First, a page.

The Children’s Commissioner for England, Anne Longfield has revealed that children who are suffering from depression, self-harm and other mental health problems are turning to the Internet for answers instead of going to their GP.
Young people don’t believe that their GP can do anything to help them and are therefore logging onto their computers in search of advice or talking to friends their own age about their worries instead.
Not only is it concerning that youngsters aren’t getting the professional help they need, but it’s also luck of the draw whether or not they stumble upon a website that can provide them with proper advice.
Ms Longfield said that the situation has become desperate and is also concerned about the fact that increasing levels of mental illness amongst children is seen as normal. A survey of more than 1,000 headteachers found that mental health problems are becoming a growing problem in schools with 67% saying that they are worried about the mental health of their pupils.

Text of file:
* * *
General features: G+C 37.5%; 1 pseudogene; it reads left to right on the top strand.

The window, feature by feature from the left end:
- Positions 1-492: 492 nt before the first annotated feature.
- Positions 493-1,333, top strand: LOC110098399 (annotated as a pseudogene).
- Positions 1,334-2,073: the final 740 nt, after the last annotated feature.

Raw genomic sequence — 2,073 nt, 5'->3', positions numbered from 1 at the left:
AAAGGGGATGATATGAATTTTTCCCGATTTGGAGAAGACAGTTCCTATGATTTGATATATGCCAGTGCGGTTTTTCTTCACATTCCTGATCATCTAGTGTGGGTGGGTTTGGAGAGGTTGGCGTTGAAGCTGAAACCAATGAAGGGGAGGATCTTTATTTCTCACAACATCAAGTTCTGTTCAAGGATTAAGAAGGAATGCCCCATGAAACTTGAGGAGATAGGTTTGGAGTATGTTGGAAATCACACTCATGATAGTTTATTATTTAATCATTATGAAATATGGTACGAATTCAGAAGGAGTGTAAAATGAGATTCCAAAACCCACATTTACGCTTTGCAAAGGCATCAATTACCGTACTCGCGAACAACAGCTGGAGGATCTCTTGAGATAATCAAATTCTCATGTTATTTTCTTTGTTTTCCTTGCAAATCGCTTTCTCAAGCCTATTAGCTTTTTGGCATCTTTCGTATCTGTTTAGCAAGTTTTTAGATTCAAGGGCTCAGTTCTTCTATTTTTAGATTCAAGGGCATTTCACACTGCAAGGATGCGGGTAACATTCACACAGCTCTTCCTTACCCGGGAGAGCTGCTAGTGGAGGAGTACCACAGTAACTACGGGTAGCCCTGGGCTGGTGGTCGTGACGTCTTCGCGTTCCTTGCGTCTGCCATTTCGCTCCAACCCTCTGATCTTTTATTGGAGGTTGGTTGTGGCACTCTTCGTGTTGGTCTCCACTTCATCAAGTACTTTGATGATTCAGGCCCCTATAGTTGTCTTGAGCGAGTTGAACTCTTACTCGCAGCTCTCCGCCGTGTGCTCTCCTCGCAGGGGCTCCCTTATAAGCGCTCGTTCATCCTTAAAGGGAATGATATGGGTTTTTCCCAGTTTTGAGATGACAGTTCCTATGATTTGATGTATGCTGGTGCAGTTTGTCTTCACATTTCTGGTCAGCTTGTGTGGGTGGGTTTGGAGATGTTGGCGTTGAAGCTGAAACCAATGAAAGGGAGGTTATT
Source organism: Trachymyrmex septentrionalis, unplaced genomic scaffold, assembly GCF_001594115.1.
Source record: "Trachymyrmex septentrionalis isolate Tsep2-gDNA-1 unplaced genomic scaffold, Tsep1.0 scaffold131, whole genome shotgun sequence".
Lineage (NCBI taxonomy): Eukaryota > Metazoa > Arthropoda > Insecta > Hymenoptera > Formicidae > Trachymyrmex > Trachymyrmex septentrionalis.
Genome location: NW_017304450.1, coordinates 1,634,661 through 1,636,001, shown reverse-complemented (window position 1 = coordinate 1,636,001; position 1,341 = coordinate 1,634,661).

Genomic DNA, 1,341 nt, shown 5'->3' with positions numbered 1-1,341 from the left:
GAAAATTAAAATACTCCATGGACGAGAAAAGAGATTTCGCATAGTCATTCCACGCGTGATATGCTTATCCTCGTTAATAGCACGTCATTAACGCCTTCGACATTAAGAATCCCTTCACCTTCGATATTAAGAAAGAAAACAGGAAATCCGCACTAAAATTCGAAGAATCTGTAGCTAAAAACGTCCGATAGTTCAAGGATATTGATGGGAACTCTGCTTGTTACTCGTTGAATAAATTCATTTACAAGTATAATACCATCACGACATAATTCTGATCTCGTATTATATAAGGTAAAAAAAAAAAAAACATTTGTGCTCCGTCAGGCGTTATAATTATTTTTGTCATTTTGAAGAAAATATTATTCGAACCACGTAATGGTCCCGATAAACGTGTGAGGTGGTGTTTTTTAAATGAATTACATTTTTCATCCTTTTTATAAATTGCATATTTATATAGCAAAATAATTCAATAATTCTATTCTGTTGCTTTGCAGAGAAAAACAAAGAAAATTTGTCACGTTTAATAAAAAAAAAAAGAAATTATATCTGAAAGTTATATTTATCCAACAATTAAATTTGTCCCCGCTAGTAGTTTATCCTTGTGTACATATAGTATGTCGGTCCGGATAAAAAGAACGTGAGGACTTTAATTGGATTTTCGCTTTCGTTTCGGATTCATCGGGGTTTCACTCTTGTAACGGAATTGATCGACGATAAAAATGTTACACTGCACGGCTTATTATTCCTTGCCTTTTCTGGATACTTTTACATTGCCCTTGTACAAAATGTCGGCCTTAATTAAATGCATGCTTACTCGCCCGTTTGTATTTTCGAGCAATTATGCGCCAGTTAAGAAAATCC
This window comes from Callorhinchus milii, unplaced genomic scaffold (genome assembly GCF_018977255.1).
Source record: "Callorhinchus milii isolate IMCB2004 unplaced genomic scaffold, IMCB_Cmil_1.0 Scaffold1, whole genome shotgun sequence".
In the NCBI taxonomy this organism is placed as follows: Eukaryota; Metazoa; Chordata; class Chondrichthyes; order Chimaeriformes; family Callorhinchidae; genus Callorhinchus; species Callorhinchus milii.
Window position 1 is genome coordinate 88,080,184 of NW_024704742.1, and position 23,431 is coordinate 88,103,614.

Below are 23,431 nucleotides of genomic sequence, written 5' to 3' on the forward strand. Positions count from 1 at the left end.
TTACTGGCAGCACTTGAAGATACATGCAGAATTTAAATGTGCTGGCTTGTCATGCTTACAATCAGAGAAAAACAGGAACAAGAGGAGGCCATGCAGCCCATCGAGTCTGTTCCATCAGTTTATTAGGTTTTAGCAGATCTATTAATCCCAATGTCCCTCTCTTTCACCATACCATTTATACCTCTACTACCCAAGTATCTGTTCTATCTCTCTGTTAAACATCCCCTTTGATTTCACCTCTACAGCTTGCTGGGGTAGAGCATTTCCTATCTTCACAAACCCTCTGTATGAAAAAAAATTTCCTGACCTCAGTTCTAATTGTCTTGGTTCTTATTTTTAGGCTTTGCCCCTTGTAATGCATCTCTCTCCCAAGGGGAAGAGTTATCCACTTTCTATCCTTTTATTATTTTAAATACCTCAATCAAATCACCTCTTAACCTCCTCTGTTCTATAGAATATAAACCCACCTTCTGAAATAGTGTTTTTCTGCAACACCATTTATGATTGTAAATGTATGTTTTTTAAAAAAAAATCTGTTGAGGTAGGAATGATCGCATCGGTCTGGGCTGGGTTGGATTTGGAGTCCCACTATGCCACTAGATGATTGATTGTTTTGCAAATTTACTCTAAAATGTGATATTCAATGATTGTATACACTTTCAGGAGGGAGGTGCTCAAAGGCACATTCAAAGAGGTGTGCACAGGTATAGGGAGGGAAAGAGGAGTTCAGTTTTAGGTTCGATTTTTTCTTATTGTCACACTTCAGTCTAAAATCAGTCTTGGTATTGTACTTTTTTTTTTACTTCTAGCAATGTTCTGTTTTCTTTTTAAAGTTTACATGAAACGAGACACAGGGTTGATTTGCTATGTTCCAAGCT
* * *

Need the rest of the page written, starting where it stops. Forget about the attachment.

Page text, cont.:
The government has said however that children’s mental health is a priority with a spokesperson commenting:
“We’re investing £1.25bn in young people’s mental health over the next five years. Many of the recommendations in this report have already been undertaken. For example. we’re promoting greater use of counselling in schools and have funded guidance on teaching about mental health. We’re also supporting better links between mental health services and schools, ensuring children can thrive both inside and out the classroom.”
If you think that your child could be suffering with mental health issues, please feel free to visit our Depression and Anxiety Treatment Programme page for more information about the signs, symptoms and treatments that are available.